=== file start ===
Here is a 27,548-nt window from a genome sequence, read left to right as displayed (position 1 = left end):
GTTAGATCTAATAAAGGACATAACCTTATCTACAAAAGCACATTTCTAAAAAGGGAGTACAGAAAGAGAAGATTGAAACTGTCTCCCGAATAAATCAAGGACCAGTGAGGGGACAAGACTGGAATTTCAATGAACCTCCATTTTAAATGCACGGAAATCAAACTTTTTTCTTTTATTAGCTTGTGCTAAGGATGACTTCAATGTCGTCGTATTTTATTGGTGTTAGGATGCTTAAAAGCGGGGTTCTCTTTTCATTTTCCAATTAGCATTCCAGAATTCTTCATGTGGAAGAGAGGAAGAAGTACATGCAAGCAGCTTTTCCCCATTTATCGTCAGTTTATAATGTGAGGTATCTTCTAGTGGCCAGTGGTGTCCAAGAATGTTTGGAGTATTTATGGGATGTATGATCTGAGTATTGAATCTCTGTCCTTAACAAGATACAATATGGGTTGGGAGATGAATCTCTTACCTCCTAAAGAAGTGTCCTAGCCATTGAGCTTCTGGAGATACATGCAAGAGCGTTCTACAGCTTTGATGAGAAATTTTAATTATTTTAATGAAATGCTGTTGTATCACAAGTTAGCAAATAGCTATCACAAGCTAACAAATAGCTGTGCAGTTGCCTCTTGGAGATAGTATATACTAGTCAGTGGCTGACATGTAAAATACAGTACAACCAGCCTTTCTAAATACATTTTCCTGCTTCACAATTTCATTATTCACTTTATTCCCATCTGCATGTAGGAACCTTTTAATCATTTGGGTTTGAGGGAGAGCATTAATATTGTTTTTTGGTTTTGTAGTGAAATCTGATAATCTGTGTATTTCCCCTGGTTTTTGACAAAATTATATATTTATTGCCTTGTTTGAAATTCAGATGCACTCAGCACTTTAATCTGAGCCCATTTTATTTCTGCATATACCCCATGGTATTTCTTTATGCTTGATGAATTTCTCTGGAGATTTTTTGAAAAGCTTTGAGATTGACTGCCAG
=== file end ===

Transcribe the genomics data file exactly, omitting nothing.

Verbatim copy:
Here is a 27,548-nt window from a genome sequence, read left to right as displayed (position 1 = left end):
GTTAGATCTAATAAAGGACATAACCTTATCTACAAAAGCACATTTCTAAAAAGGGAGTACAGAAAGAGAAGATTGAAACTGTCTCCCGAATAAATCAAGGACCAGTGAGGGGACAAGACTGGAATTTCAATGAACCTCCATTTTAAATGCACGGAAATCAAACTTTTTTCTTTTATTAGCTTGTGCTAAGGATGACTTCAATGTCGTCGTATTTTATTGGTGTTAGGATGCTTAAAAGCGGGGTTCTCTTTTCATTTTCCAATTAGCATTCCAGAATTCTTCATGTGGAAGAGAGGAAGAAGTACATGCAAGCAGCTTTTCCCCATTTATCGTCAGTTTATAATGTGAGGTATCTTCTAGTGGCCAGTGGTGTCCAAGAATGTTTGGAGTATTTATGGGATGTATGATCTGAGTATTGAATCTCTGTCCTTAACAAGATACAATATGGGTTGGGAGATGAATCTCTTACCTCCTAAAGAAGTGTCCTAGCCATTGAGCTTCTGGAGATACATGCAAGAGCGTTCTACAGCTTTGATGAGAAATTTTAATTATTTTAATGAAATGCTGTTGTATCACAAGTTAGCAAATAGCTATCACAAGCTAACAAATAGCTGTGCAGTTGCCTCTTGGAGATAGTATATACTAGTCAGTGGCTGACATGTAAAATACAGTACAACCAGCCTTTCTAAATACATTTTCCTGCTTCACAATTTCATTATTCACTTTATTCCCATCTGCATGTAGGAACCTTTTAATCATTTGGGTTTGAGGGAGAGCATTAATATTGTTTTTTGGTTTTGTAGTGAAATCTGATAATCTGTGTATTTCCCCTGGTTTTTGACAAAATTATATATTTATTGCCTTGTTTGAAATTCAGATGCACTCAGCACTTTAATCTGAGCCCATTTTATTTCTGCATATACCCCATGGTATTTCTTTATGCTTGATGAATTTCTCTGGAGATTTTTTGAAAAGCTTTGAGATTGACTGCCAG